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Comedy duo Morro and Jasp spoof corporate culture in their latest stage production, showing at Toronto’s Factory Theatre. (Alex Nirta)
Comedy duo Morro and Jasp spoof corporate culture in their latest stage production, showing at Toronto’s Factory Theatre. (Alex Nirta)

Review

Morro and Jasp: 9-5: Clown ‘sisters’ are invariably sentimental Add to ...

  • Title Morro and Jasp: 9-5
  • Directed by Byron Laviolette
  • Starring Heather Marie Annis and Amy Lee
  • Venue Factory Studio Theatre
  • City Toronto

The Amy Poehler and Tina Fey of Canadian clowning, Morro and Jasp have been getting more interesting and ambitious with each passing show. Last year at Factory Theatre, Toronto’s much-loved clown “sisters” (played by Heather Marie Annis and Amy Lee) jerked some serious tears with a poignant Steinbeck homage called Of Mice and Morro and Jasp.

Now, in their new Factory offering, Morro and Jasp: 9-5, the red-nosed pair set out to satirize the anxieties and absurdities of today’s business world. And while this show doesn’t quite match its predecessor, which was a career high, it does have – to use the corporate-speak it cheerfully parodies – plenty of growth potential.

Where Of Mice saw the impoverished sisters reduced to panhandling, 9-5 finds them self-empowered as shiny-eyed entrepreneurs. They’ve created JMI Industries, of which bossy Jasp (Lee) is, naturally, the boss, while the zany Morro (Annis) is “lower management.” They’ve got their own logo, which looks suspiciously like an apple – make that, Apple – core. And they’ve come up with a suitably catchy slogan: “JMI, where the future is tomorrow.”

Now, all they need is a product.

No hurry for that – it’s on Jasp’s agenda, after she arranges her desk and establishes an office hierarchy. But then word comes that a major investment group is dropping by, sending Jasp into a paralyzing panic while Morro scrambles to create something for them to invest in. If JMI doesn’t fly, the two won’t just be out on the street, Morro will also be out of a kidney – Jasp has offered her sibling’s organ as collateral in order to get a startup loan.

In a breezy 85 minutes, the duo (who also wrote the show) touch lightly on all things work-related, from labour unrest to water-cooler chat, with plenty of office gags involving voice-mail messages, paper shredders, intercoms and the like. The slapstick centrepiece is a factory routine with a treadmill-turned-conveyor belt (shades of a certain classic I Love Lucy episode). The show’s climax is a pitch session that lampoons Dragons’ Den. Both scenes include audience participation, but as always, Morro and Jasp are so gentle and undemanding that even shy theatregoers are apt to leap to their feet and volunteer.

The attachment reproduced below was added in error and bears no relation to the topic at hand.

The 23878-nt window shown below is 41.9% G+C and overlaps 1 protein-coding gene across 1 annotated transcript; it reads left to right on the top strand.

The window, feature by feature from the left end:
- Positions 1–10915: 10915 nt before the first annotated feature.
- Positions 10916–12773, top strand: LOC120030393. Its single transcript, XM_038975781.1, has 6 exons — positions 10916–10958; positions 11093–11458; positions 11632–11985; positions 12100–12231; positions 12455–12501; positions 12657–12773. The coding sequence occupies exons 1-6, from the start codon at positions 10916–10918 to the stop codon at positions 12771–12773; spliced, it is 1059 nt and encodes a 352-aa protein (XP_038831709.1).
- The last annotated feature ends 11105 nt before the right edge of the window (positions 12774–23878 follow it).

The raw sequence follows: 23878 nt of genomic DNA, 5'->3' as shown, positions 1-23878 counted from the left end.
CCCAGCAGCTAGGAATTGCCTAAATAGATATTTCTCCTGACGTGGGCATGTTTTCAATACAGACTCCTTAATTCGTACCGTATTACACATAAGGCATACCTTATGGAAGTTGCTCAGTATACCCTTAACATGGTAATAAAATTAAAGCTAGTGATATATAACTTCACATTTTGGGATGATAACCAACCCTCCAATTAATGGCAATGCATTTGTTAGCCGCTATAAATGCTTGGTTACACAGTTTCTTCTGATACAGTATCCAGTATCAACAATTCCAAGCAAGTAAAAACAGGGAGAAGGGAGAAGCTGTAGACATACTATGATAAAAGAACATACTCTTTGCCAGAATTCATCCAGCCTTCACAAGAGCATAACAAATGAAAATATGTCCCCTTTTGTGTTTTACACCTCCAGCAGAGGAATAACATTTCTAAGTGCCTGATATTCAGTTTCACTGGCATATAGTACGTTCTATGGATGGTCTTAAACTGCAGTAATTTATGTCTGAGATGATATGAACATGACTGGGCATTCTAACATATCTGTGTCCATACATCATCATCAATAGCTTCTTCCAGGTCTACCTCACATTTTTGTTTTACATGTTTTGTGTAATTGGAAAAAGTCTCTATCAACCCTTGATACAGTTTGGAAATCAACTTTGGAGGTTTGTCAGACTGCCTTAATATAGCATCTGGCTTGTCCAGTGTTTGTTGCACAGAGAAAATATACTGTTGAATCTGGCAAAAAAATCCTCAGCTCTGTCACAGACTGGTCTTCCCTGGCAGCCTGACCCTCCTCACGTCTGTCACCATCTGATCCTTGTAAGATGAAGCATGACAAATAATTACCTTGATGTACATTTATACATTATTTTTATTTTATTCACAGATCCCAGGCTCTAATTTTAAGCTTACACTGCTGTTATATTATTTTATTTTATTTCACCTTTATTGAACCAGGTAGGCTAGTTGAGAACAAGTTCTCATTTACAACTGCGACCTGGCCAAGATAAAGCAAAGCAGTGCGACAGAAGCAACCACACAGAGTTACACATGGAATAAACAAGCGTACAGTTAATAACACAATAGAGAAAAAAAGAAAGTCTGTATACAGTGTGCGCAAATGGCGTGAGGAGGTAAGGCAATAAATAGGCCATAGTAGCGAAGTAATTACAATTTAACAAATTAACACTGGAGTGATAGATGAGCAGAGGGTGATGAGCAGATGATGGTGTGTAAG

That gentleness is part of the duo’s charm. Their act may be a sororal variant of Laurel and Hardy – or Joey and Auguste, if you want to use traditional clown terms – but they add to it a childlike sweetness and innocence. They look like overgrown kids – gawky Morro with her red shorts and untamed hair, sturdy Jasp with her little blue dress – and they have a way of making even a stressed-out office environment seem as innocuous as a kindergarten classroom.

That means they might not have the capacity for dark, edgy satire in the manner of their Canadian forerunners, horror clowns Mump and Smoot and Karen Hines’s cute-but-toxic Pochsy. But it does allow them to get away with being unabashedly sentimental and have the audience turn gooey along with them. A Morro and Jasp show almost invariably ends as a love-in.

This one certainly does, with the pair handing out paper, pens and stickers, and encouraging the audience to create cards for people they love. You’ll leave the theatre glowing over this warm ’n’ fuzzy antidote to cold capitalism, but also with a nagging impression that the show could be funnier. For a comedy team, Annis and Lee do very little physical business together this time out, with Annis handling most of the slapstick alone. She has a great surreal sight gag involving a radio and a wall socket, but her other bits aren’t fully realized. Her elaborate treadmill routine, in particular, promises more laughs than it delivers. Maybe somebody should go back and look at that Lucy skit again.

That said, there are witty flourishes in director Byron Laviolette’s Factory Studio staging, with stirring music from Lyon Smith and what Jasp calls “executive lighting” by David DeGrow that spoof inspirational corporate videos. (Full disclosure: Laviolette and I are fellow members of the Canadian Theatre Critics Association – but we critics tend to be hardest on one another.) And if you were wondering, yes, the Dolly Parton song 9 to 5 is included – sung like a dirge by Morro on the ukulele.

Morro and Jasp: 9-5 is a promising product worthy of your time. But it could use a little more brainstorming if the two want to remain industry leaders in the cutthroat world of clowning.

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